Sunday, 24 November 2013

Trangia Triangle part two

Trangia Triangle part two

          As I mentioned in my last blog I`d sent the supporting ring away to be measured for an idea that I had in mind and the result is shown in the pictures below along with some other pictures to show how the supporting ring should be used used with the rest of the triangle, the project I had in mind was to turn the Trangia Triangle from a meths burning stove to a multi fuel stove capable of burning wood and hexi blocks, another idea I had in mind with this system is how it could be used with a penny stove. The disc is a direct replacement for the supporting ring and fits in the same slots designed for the supporting ring, the steel that the disc is manufactured from is heavy and weighs more than the rest of the triangle but it needs to be like this to withstand the potential heat generated, so why not just have a small fire on the ground contained within the triangle? with the fire off the ground air can be drawn in to the fire better helping wood burn hotter and more completely.
original Trangia Triangle burner ring

burner in place

fire plate in place



The only issue that I`ve discovered with using the triangle in this way is that you have to take the pot off to feed in wood but this is really only a minor inconvenience.


Sunday, 17 November 2013

Trangia Triangle

Trangia Triangle (part one)

          This is going to be a two part blog that will hopefully be completed next week, the reason for this is because the Trangia Triangle comes in 4 parts not 3, I have sent the burner frame away to be measured as I have something in mind for this stove.
          The second blog I wrote was entitled "is there still a place for Trangia stoves in the outdoors" and whilst I said yes I also said that Trangia would have to respond to the growing lightweight community and they have done just that with the Trangia Triangle, weighing just 115g (without the burner) this is potentially one of the lightest systems on the market. As usual with Trangia simplicity is the keyword and the Triangle is about as simple as it gets, three pieces of flexible steel are interlocked using slots and tabs around a frame which in turn holds the burner.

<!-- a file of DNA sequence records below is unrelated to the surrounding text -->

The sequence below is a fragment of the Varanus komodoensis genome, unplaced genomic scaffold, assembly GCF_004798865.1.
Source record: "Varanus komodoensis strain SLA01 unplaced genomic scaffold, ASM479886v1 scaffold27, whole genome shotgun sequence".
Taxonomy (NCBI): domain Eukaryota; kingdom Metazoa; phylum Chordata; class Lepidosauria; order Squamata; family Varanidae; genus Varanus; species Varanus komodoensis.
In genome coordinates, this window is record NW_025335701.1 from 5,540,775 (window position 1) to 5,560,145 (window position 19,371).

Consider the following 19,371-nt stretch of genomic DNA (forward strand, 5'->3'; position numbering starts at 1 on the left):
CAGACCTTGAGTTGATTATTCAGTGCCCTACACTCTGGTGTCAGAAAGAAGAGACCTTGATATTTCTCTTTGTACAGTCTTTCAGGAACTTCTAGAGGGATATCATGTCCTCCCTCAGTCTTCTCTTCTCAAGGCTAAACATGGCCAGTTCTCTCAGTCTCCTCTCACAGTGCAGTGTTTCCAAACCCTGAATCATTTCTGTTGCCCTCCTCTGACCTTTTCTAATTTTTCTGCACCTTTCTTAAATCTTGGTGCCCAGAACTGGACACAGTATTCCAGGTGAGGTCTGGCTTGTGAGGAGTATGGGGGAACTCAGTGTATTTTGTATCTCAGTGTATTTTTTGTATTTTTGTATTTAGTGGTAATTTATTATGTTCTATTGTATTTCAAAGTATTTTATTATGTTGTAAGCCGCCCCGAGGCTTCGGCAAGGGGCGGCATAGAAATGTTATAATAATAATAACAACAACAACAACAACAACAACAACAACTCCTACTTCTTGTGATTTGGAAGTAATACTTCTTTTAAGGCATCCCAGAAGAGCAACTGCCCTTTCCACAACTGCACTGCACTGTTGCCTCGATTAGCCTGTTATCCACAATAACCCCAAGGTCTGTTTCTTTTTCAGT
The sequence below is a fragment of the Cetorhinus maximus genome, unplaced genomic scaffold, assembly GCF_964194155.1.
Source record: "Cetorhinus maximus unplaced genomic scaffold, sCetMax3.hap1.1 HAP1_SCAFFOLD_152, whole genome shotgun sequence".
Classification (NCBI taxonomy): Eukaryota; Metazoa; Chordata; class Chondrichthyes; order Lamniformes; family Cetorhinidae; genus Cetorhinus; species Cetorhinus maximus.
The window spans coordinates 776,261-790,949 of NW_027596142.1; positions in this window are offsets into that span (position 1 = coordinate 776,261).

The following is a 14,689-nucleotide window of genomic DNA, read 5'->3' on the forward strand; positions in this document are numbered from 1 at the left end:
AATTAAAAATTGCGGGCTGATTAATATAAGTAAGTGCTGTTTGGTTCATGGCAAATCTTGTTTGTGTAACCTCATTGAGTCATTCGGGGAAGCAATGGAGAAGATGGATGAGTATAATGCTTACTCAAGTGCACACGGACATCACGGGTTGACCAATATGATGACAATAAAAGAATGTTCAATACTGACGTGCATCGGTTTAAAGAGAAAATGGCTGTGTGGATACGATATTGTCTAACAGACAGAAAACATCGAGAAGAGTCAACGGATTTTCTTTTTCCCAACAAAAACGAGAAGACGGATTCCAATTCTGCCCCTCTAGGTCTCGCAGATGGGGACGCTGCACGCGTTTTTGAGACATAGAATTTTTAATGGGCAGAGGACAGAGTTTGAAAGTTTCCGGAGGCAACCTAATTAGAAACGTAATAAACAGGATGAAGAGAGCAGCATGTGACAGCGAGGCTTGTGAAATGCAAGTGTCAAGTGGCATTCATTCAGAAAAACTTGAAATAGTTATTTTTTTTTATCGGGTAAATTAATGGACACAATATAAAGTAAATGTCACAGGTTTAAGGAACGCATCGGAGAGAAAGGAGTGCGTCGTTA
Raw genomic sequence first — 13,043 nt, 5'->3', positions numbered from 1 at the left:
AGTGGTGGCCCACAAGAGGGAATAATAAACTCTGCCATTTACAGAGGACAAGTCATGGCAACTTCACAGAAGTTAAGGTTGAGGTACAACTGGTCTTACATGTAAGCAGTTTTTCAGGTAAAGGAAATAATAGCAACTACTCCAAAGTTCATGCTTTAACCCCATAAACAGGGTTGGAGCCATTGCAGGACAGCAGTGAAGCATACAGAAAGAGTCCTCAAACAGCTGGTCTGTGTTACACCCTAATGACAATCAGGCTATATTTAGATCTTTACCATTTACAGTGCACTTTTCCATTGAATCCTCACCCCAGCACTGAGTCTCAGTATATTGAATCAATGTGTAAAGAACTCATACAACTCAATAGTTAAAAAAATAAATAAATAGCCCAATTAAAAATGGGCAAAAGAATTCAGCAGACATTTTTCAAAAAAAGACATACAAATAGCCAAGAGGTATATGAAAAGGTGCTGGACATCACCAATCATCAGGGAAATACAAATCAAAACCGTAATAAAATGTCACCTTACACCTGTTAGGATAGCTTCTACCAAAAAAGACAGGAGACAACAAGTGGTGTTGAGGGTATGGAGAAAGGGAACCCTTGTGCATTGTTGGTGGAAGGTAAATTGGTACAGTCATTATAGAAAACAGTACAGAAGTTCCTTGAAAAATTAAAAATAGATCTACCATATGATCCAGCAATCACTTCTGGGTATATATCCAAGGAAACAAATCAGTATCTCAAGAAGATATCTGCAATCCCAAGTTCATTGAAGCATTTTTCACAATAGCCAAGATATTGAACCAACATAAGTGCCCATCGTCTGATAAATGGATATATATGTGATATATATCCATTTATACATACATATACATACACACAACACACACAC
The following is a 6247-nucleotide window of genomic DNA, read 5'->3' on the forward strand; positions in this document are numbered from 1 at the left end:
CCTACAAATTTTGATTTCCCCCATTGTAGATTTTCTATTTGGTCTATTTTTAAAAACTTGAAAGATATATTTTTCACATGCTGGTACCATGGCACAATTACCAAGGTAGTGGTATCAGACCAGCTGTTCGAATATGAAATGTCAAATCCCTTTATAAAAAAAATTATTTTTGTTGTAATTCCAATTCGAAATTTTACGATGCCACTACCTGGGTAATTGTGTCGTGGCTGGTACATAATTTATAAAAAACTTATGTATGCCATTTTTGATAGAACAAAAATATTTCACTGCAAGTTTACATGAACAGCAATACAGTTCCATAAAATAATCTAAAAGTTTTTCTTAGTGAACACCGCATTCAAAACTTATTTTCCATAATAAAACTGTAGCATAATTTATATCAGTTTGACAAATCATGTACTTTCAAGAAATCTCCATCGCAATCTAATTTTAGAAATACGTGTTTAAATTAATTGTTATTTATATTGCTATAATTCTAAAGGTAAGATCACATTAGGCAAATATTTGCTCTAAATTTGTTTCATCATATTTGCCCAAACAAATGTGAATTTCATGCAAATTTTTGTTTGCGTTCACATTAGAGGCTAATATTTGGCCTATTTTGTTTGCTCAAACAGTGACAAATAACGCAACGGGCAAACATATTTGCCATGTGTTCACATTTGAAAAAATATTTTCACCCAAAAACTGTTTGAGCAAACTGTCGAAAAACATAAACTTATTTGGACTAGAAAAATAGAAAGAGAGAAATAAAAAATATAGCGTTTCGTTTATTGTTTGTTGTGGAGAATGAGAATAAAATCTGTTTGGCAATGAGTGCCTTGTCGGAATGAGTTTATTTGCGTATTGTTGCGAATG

There are slots in the side of the pot support/ wind shield where the frame goes and although the instructions say to build the shields around the frame I found it easier to build the shields first and then wedge the frame in place.

 as you can see from the pictures its quite a tight fit for the burner but this does mean that no space is wasted and the bulk is cut down on, 

          The great thing about this set up, like all Trangias, is little to no maintenance is required, (aside from cleaning dirty pots, which is a breeze if you know the trick). This being a Trangia obviously means a slow boiling time, around 15 minutes for a litre of water, other disadvantages to the system are the fact that the weight does not include the weight of the burner itself or any pots, the product does not come with a burner meaning you need to source one yourself (easy enough on the Internet or the bigger outdoor stores) usually around £10 - 15 fortunately the case that comes with the system is big enough to hold the burner as well as everything else,  nor does it come with any pots again meaning you have to source them yourself, not a bad thing as you can choose which pots you want to use, a couple of people have mentioned the thickness of the steel and how it might deteriorate after heating and cooling, as this is a new product to me I can`t tell yet but should be able to report about this in the future. 
          As with the mini Trangia I wouldn`t recommend this for group use as although it is smaller and lighter there is the potential for accidents, the main reason though is that part of the reason for using Trangia stoves in a group environment is to encourage communal cooking and this stove system is obviously for the lightweight or solo backpacker.